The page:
Chefs across the world seem to be going back to their roots, controlling all elements of their dishes by creating their own pickled, smoked or fermented products. By utilising techniques that have been around for thousands of years, chefs are adding interest to plates and are creating unique tastes that only their establishment can offer.
Drying, curing, fermenting, pickling are all making a comeback in restaurants across the world. A lot of these trendy techniques being used today were originally used out of necessity. For example, ale used to be drunk because it was a better option than drinking from the communal water well, which often caused illness and death. Fish was dried to take with on long sea voyages and produce was pickled so that it wouldn’t go off on a voyage or prepared for the winter months when nothing much was available.
Beau Du Toit, Head Chef at the Allée Bleue Bistro says, “Fermentation has been around for thousands of years and brings us all the good things in life: beer, wine and bread.” One of Chef Beau’s favourite things to eat is ‘kerrie vis’, a Cape Malay style pickled fish that became very popular in the days when refrigeration was not an everyday thing. The only way to make your food last, a few hundred years ago, was to preserve it, and even with refrigeration making this cooking technique obsolete, we still use it daily. How boring would life be without jams, pickles and chutneys?
Chef Beau started preserving and pickling products as a hobby and it has since become a small business. At first he only used it with cheese platters for parties at his home, later realising that friends wanted to buy it. He relished the opportunity to start a small preserves business and says it’s fun to do and doesn’t take a lot of time.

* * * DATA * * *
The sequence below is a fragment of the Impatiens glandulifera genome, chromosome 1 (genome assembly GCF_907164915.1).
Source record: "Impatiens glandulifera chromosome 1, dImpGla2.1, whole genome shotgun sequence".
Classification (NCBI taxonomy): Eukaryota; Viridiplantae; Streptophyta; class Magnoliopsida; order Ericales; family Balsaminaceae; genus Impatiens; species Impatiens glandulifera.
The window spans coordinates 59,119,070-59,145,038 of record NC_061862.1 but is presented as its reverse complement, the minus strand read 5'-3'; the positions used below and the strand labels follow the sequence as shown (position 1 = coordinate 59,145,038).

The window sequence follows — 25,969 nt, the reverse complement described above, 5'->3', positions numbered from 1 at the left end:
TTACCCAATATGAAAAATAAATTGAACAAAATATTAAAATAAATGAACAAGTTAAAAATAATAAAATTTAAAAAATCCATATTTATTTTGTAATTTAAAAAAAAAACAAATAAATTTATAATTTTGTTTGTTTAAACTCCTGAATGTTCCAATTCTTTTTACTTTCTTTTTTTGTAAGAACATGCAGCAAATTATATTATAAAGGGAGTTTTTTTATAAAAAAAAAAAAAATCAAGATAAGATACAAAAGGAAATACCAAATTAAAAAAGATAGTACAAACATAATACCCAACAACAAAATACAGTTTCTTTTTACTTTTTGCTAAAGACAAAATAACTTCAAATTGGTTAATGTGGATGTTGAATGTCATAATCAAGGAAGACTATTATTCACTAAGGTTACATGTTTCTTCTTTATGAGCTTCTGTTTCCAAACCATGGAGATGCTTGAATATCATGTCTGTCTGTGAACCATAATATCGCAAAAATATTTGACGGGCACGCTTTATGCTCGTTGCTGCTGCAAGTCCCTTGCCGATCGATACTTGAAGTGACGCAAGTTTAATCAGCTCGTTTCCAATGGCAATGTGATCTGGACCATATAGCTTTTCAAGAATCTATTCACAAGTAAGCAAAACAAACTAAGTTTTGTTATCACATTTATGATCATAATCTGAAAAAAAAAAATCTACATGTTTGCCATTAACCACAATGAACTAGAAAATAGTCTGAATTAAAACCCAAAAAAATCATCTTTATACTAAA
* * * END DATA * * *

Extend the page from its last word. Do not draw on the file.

Some countries have never left the age of pickling. The Korean national dish is Kimchi, which is finely shredded cabbage pickled with vinegar, sugar and chilli paste and can include fish sauce. This is all mixed together, normally in large batches and placed in the refrigerator where it starts to ferment. The end result is a fiery, slightly slimy cabbage salad which the Koreans find irresistible.
Chefs are getting back to basics by curing their own charcuterie, creating their own starter yeast to add a unique flavour to the breads they bake and pickling veggies to create a slightly sour crunchy contrast as an accompaniment to various meats.
Make it yourself
Cure your own by rubbing pork belly with a dry spice rub and allow to sit for a few weeks. Remember that the better the quality of the pork, the more flavour the end product will have. The basic rub is a mixture of sugar, salt and pepper. These can be varied by using different types of sugar such as maple sugar, and herbs and spices can also be added to enhance the flavour.
Yoghurt is incredibly easy to make and uses minimal equipment. Use a shop bought unsweetened plain yoghurt which has live cultures in it. Heat whole milk until just before boiling point, allow to cool down to body temperature and then mix a couple of tablespoons of the yoghurt with the milk. The important thing is to use sterilised equipment and to allow the yoghurt to sit for at least five hours at a consistently warm temperature before refrigerating and eating.
Chilli sauce is easy to make and very rewarding. Pick a chilli with the burn level that you desire, finely chop it with some garlic and boil it with a sugar syrup for a basic sauce. Fish sauce is a good addition to this basic recipe.
Cucumber pickles are a big part of what makes a great burger. Use pickling cucumbers placed in sterilised jars. Then make a brine using vinegar, water, sugar, peppercorns, coriander and bay leaves. Pour the brine over the cucumber and allow to sit for two weeks.
Use the zest of lemons to infuse vodka. After a few days of allowing the vodka to absorb the flavour, strain the vodka and add a basic sugar syrup.
Combine sugar and water and add whichever flavouring you wish, such as mint, chilli, lemon or even coffee. Bring to a boil for a quick flavour fix.
When it comes to cheese making, Ricotta is the best place to start. Add rennet to whole milk and place over a low heat until the curds separate from the whey. Remove the curds to form a cheese, then reheat the whey until more curds form – this is ricotta, which literally means reheated.
Porcini mushrooms are particularly useful as a dried ingredient. Either use a speciality dehydrating machine or simply place the mushrooms in an oven at a low temperature for as many hours as it takes.